Philip from the tenors takes us back to the early days of the LGBT choir festival that became Various Voices, with excerpts from former Pinkie Sandy Wilson.
When I joined the Pink Singers in April 1987 there were 20 members (all men) and we had songs like Tom Robinson’s “Glad to Be Gay” and Frankie Goes to Hollywood’s “Relax”. In 1988 two women from New Zealand joined and we finally started to become a proper lesbian and gay choir.
From the beginning the Pinkies forged close links with other European lesbian and gay choirs taking part in the third European Lesbian and Gay Festival of Song in Stockholm (May 1987), and the fourth in Berlin (July 1988).
We went off to Skokholm, which was the first time we went to a Festival of Song. […] There were only the Triviatas from Cologne, Noot Aam de Man from Amsterdam, the Stockholm Gay Mens’ Chorus, and the Pink Singers. The next year we went to Berlin – the Kongresshalle. Again there was about 12 or 13 of us and we did a 30 minute set there.
In 1988 the UK Government passed Section 28 of the Local Government Act which banned local authorities and schools from “promoting” homosexuality. The European choirs were horrified at this and said ‘Next year, the festival is going to be in London’. This was a big ask for a small choir like the Pinkies but with the help of the burgeoning LGBT community in London we were able to host the 5th European Festival of Song for three nights at the Hackney Empire with 14 choruses taking part.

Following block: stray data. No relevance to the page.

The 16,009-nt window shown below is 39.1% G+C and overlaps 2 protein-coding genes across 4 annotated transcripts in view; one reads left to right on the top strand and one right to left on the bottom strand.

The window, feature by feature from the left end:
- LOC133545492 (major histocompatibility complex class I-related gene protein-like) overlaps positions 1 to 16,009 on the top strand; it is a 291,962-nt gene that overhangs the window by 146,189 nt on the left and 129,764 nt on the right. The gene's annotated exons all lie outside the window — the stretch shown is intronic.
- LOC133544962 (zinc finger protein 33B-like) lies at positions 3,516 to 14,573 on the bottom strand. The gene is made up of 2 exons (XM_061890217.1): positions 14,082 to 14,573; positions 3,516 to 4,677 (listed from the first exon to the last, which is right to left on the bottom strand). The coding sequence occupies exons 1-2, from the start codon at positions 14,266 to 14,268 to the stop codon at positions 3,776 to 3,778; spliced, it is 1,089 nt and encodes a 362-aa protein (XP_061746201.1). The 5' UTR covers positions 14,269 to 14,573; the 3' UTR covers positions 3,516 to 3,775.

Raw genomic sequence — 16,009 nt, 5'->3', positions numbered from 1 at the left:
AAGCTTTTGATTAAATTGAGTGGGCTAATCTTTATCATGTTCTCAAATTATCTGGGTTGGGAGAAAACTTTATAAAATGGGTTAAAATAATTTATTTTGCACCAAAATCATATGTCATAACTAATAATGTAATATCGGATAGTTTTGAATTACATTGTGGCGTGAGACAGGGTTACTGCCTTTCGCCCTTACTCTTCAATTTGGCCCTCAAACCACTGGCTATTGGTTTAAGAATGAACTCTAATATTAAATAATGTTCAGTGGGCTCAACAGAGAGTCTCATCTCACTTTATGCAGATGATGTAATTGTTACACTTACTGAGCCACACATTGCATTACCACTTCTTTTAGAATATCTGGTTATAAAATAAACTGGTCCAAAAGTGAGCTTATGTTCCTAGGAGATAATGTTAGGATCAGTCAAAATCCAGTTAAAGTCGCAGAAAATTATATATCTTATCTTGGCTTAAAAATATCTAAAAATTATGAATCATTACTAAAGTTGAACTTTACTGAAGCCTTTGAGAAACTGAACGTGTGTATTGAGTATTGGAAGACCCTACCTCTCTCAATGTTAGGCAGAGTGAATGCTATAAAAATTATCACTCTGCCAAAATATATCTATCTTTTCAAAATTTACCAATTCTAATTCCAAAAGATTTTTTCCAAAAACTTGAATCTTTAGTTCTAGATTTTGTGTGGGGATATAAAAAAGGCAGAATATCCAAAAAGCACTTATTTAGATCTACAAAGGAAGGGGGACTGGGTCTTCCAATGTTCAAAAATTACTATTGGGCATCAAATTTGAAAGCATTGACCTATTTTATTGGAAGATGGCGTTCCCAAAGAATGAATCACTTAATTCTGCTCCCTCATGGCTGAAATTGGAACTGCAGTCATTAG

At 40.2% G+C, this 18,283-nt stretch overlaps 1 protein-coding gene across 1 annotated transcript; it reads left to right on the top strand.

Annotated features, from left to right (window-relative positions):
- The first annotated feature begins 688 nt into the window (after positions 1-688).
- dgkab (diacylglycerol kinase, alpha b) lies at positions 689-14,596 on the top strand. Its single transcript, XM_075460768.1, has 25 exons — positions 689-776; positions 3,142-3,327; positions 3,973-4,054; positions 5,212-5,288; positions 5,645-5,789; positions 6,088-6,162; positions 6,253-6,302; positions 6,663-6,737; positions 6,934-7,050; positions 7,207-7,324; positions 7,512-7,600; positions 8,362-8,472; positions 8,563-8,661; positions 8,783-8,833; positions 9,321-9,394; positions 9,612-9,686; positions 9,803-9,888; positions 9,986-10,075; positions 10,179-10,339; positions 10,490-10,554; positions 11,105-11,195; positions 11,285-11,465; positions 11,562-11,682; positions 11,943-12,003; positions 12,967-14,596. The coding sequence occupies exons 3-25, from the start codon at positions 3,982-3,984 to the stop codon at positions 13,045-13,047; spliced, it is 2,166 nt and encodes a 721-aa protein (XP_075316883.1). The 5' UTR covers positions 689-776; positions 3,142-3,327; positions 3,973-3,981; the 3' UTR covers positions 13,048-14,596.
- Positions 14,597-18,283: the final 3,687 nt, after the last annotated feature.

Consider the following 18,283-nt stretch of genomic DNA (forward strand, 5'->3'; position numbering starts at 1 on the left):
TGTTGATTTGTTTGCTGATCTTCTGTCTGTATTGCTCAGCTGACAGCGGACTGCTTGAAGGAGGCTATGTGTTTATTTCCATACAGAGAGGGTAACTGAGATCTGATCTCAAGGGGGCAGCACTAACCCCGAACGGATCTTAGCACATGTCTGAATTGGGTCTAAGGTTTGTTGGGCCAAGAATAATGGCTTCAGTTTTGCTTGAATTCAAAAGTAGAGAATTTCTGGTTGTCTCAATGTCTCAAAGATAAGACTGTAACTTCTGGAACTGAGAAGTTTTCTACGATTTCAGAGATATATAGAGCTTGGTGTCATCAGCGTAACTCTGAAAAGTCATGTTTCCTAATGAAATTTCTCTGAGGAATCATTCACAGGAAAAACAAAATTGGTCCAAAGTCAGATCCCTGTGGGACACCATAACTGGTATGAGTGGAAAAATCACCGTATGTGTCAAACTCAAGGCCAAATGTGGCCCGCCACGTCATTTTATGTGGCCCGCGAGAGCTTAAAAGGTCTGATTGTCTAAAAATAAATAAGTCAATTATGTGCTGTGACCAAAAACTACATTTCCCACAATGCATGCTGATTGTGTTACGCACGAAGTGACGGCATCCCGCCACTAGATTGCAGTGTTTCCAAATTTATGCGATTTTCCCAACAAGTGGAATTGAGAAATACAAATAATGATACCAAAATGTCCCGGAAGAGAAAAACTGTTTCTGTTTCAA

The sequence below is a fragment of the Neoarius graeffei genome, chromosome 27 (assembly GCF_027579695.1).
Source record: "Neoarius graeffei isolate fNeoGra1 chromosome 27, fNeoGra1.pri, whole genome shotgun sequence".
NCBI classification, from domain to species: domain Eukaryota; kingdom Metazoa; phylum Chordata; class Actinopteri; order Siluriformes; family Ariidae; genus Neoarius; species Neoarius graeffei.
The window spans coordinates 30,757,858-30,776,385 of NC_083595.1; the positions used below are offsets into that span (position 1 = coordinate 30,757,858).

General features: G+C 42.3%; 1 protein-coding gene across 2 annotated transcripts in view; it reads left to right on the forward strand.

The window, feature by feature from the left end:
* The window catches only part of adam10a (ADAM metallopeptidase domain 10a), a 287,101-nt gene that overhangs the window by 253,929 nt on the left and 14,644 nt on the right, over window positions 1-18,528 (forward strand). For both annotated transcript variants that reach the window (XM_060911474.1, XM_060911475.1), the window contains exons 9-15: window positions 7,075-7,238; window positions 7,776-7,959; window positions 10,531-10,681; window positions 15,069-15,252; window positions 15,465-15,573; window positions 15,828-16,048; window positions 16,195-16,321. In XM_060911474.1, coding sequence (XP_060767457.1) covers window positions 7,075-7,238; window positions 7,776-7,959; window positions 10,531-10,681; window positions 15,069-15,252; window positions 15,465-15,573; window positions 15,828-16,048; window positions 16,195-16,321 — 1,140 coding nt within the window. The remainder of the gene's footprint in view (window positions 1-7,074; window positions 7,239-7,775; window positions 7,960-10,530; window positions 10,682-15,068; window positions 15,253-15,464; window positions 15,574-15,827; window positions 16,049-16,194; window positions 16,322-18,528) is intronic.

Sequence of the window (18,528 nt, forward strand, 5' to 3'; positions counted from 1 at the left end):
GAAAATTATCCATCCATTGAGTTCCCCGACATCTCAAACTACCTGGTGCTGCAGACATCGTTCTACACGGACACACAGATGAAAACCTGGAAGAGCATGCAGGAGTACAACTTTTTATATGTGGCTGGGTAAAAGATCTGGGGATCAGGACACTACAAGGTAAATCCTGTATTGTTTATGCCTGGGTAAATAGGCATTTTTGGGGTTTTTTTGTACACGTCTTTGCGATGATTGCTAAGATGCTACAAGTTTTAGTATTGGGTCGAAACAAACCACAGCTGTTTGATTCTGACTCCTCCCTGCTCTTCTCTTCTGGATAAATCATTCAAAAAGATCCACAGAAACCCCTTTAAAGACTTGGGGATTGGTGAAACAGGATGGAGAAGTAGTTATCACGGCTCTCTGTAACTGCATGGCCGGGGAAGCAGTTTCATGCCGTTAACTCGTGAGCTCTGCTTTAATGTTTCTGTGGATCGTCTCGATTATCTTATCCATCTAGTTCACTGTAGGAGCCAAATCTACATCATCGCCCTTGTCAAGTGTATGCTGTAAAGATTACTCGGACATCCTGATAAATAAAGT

It was at that time that we went from being a Gay Chorus to being a Lesbian and Gay chorus. We wanted to reach out because the Lesbian community and the Gay community in lots of ways were separated. […] By the time the festival happened, we were about 20 strong. So we were the first Lesbian and Gay Choir in Europe.
We called the festival ‘Singing the Blues Away’, which of course implied fighting the Conversative (‘blue’) government’s plans to silence the LGBT community. The festival ended with a big benefit concert for the Terrence Higgins Trust at Sadler’s Wells, where Michael Cashman first announced the formation of a gay lobbying group called Stonewall. My favourite memories of that night are the massed choir of 500 voices singing Vera Lynn’s We’ll Meet Again and Gordon Kaye of TV’s “‘Allo ‘Allo” making his first public appearance after being outed by the Sunday newspapers.
The European Festival of Song was renamed Various Voices in 1995 and London hosted the event again in 2009 at the Southbank Centre when over 60 choirs from across Europe took part. Twenty years had passed and in that time the UK choral movement had grown enormously.
Timeline datestamp: 06 June 1987